Sage Singer suffers from a disfiguring scar across her face, so she hides from the world by working the night shift as a baker. In spite of Sage’s constant reclusive efforts, she befriends the saintly old Josef Weber at her weekly grief support group. The two hang out at the bakery, play chess in Josef’s home, and basically become the best of besties. This glorious friendship comes screeching to a halt when Josef asks Sage for a teensie favor – he is old and he wants to die. He feels that God is punishing him for past crimes by forcing him to live long past all of his loved ones. And what, you may ask, could such an innocent-looking man be guilty of? Stop reading here if you don’t want me to completely ruin this book for you.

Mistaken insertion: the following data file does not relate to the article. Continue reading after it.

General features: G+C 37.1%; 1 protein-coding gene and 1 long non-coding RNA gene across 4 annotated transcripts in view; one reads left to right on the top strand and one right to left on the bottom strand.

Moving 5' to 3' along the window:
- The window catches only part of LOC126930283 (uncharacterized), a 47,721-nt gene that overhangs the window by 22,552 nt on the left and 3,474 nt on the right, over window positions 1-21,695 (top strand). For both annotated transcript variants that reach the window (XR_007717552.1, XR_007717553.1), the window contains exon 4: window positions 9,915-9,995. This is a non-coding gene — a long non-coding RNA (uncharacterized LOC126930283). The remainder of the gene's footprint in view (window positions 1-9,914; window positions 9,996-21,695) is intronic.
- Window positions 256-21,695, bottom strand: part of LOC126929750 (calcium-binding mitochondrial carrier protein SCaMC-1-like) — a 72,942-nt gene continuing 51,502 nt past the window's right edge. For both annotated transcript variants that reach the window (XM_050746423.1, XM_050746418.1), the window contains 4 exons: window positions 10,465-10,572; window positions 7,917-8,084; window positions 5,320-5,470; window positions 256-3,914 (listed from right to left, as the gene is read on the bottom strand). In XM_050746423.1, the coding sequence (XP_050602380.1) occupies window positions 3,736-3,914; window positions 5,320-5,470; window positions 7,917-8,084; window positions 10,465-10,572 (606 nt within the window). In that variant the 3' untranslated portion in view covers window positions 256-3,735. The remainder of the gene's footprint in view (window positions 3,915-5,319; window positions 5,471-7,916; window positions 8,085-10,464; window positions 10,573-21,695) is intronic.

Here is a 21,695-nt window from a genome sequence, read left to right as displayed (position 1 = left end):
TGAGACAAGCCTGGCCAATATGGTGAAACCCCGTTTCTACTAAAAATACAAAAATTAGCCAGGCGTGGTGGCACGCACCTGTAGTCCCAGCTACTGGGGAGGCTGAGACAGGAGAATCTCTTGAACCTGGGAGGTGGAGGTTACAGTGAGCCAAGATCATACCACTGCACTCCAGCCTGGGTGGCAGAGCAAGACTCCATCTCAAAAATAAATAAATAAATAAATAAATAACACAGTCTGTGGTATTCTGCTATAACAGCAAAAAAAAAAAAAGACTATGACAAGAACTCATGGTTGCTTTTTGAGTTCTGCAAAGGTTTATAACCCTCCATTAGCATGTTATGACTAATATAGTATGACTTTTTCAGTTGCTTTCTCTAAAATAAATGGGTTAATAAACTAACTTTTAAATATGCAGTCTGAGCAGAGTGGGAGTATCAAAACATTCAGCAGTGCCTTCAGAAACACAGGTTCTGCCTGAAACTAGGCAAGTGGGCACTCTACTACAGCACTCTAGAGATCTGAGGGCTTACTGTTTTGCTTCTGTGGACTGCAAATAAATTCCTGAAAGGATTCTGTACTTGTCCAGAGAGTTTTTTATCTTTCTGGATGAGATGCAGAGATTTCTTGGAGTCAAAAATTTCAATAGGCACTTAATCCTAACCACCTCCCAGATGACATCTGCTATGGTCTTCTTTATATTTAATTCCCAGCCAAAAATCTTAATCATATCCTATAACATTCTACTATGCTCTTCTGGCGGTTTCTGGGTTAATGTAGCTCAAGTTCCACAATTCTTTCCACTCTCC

Weber is a NAZI. Yeah, and it gets better. Sage’s grandmother is a CONCENTRATION CAMP SURVIVOR. Picoult unveils these revelations in such a way that really the capitalization is completely necessary. Whenever I read a Jodi Picoult book, I vow to myself that I will not fall into her evil little trap. This woman is one of the most formulaic writers I have ever encountered, but damn if she hasn’t mastered the hell out of that formula. I was shocked that sweet old Mr. Weber was an evil Nazi in his past life, and I admit that I should have seen something like this coming from a mile away. I have no idea why I love Jodi Picoult, but I do. The lady can tell a story, and that story always causes me to think about issues that I typically manage to avoid in day-to-day life. As has become standard with most Picoult novels, The Storyteller shifts narrative perspectives from chapter to chapter, providing varying views of the dilemmas at hand. Again, I feel like I should be tearing this tactic apart because she does it so often, but it works so well for her. I guess if it’s not broke, don’t fix it. Don’t fix anything, Jodi.